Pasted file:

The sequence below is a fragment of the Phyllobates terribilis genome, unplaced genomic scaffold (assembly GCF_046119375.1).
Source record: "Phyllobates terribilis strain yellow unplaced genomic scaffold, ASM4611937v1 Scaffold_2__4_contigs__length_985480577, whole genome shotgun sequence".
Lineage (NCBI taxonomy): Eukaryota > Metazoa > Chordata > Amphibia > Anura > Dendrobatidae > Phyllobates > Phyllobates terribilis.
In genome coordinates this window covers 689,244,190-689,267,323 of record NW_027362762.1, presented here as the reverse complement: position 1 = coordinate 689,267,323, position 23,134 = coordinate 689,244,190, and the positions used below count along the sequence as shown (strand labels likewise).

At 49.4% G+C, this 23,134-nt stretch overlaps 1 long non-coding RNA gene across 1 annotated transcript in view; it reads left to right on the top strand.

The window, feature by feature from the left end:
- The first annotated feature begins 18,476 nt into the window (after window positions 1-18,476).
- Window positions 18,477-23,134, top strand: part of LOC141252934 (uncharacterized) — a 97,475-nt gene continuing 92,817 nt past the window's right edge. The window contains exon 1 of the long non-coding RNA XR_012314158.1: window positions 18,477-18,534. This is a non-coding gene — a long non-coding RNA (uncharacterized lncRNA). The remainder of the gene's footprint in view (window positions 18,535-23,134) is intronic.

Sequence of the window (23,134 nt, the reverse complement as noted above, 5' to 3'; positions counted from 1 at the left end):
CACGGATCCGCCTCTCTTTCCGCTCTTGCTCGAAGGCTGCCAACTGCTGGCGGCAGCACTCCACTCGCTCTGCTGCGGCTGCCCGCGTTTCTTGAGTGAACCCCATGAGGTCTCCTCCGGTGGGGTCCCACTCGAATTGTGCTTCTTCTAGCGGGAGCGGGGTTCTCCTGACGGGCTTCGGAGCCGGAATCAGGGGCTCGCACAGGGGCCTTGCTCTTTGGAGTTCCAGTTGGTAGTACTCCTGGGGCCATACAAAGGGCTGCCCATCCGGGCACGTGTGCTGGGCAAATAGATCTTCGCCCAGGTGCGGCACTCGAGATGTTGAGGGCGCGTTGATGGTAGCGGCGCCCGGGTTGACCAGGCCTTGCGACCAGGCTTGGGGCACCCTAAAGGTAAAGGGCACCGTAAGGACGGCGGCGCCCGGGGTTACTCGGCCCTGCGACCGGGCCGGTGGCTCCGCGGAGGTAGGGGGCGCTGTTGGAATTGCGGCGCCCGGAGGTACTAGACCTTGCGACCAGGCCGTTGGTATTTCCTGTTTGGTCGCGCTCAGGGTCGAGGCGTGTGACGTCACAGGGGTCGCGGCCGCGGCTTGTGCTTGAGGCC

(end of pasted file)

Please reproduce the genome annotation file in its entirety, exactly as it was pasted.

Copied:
The sequence below is a fragment of the Phyllobates terribilis genome, unplaced genomic scaffold (assembly GCF_046119375.1).
Source record: "Phyllobates terribilis strain yellow unplaced genomic scaffold, ASM4611937v1 Scaffold_2__4_contigs__length_985480577, whole genome shotgun sequence".
Lineage (NCBI taxonomy): Eukaryota > Metazoa > Chordata > Amphibia > Anura > Dendrobatidae > Phyllobates > Phyllobates terribilis.
In genome coordinates this window covers 689,244,190-689,267,323 of record NW_027362762.1, presented here as the reverse complement: position 1 = coordinate 689,267,323, position 23,134 = coordinate 689,244,190, and the positions used below count along the sequence as shown (strand labels likewise).

At 49.4% G+C, this 23,134-nt stretch overlaps 1 long non-coding RNA gene across 1 annotated transcript in view; it reads left to right on the top strand.

The window, feature by feature from the left end:
- The first annotated feature begins 18,476 nt into the window (after window positions 1-18,476).
- Window positions 18,477-23,134, top strand: part of LOC141252934 (uncharacterized) — a 97,475-nt gene continuing 92,817 nt past the window's right edge. The window contains exon 1 of the long non-coding RNA XR_012314158.1: window positions 18,477-18,534. This is a non-coding gene — a long non-coding RNA (uncharacterized lncRNA). The remainder of the gene's footprint in view (window positions 18,535-23,134) is intronic.

Sequence of the window (23,134 nt, the reverse complement as noted above, 5' to 3'; positions counted from 1 at the left end):
CACGGATCCGCCTCTCTTTCCGCTCTTGCTCGAAGGCTGCCAACTGCTGGCGGCAGCACTCCACTCGCTCTGCTGCGGCTGCCCGCGTTTCTTGAGTGAACCCCATGAGGTCTCCTCCGGTGGGGTCCCACTCGAATTGTGCTTCTTCTAGCGGGAGCGGGGTTCTCCTGACGGGCTTCGGAGCCGGAATCAGGGGCTCGCACAGGGGCCTTGCTCTTTGGAGTTCCAGTTGGTAGTACTCCTGGGGCCATACAAAGGGCTGCCCATCCGGGCACGTGTGCTGGGCAAATAGATCTTCGCCCAGGTGCGGCACTCGAGATGTTGAGGGCGCGTTGATGGTAGCGGCGCCCGGGTTGACCAGGCCTTGCGACCAGGCTTGGGGCACCCTAAAGGTAAAGGGCACCGTAAGGACGGCGGCGCCCGGGGTTACTCGGCCCTGCGACCGGGCCGGTGGCTCCGCGGAGGTAGGGGGCGCTGTTGGAATTGCGGCGCCCGGAGGTACTAGACCTTGCGACCAGGCCGTTGGTATTTCCTGTTTGGTCGCGCTCAGGGTCGAGGCGTGTGACGTCACAGGGGTCGCGGCCGCGGCTTGTGCTTGAGGCC